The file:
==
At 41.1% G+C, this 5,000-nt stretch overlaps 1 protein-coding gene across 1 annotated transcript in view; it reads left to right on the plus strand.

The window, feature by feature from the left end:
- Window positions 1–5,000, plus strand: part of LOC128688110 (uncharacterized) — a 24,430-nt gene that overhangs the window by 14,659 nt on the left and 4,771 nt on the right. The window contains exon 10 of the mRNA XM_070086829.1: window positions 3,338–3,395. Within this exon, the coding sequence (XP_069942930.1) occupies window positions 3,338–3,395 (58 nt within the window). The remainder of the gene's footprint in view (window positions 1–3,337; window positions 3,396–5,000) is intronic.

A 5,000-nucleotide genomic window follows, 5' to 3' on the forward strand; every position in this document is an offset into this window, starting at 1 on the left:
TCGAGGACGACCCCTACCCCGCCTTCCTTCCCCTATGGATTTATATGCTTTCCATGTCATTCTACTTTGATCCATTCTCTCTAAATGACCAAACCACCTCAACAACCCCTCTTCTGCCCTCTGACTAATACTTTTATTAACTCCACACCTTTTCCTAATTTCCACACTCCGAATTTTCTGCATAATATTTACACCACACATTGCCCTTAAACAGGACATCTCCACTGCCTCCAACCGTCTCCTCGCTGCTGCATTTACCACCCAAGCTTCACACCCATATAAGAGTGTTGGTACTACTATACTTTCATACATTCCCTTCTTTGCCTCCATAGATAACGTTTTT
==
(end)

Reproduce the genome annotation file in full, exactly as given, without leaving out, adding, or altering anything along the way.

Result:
At 41.1% G+C, this 5,000-nt stretch overlaps 1 protein-coding gene across 1 annotated transcript in view; it reads left to right on the plus strand.

The window, feature by feature from the left end:
- Window positions 1–5,000, plus strand: part of LOC128688110 (uncharacterized) — a 24,430-nt gene that overhangs the window by 14,659 nt on the left and 4,771 nt on the right. The window contains exon 10 of the mRNA XM_070086829.1: window positions 3,338–3,395. Within this exon, the coding sequence (XP_069942930.1) occupies window positions 3,338–3,395 (58 nt within the window). The remainder of the gene's footprint in view (window positions 1–3,337; window positions 3,396–5,000) is intronic.

A 5,000-nucleotide genomic window follows, 5' to 3' on the forward strand; every position in this document is an offset into this window, starting at 1 on the left:
TCGAGGACGACCCCTACCCCGCCTTCCTTCCCCTATGGATTTATATGCTTTCCATGTCATTCTACTTTGATCCATTCTCTCTAAATGACCAAACCACCTCAACAACCCCTCTTCTGCCCTCTGACTAATACTTTTATTAACTCCACACCTTTTCCTAATTTCCACACTCCGAATTTTCTGCATAATATTTACACCACACATTGCCCTTAAACAGGACATCTCCACTGCCTCCAACCGTCTCCTCGCTGCTGCATTTACCACCCAAGCTTCACACCCATATAAGAGTGTTGGTACTACTATACTTTCATACATTCCCTTCTTTGCCTCCATAGATAACGTTTTT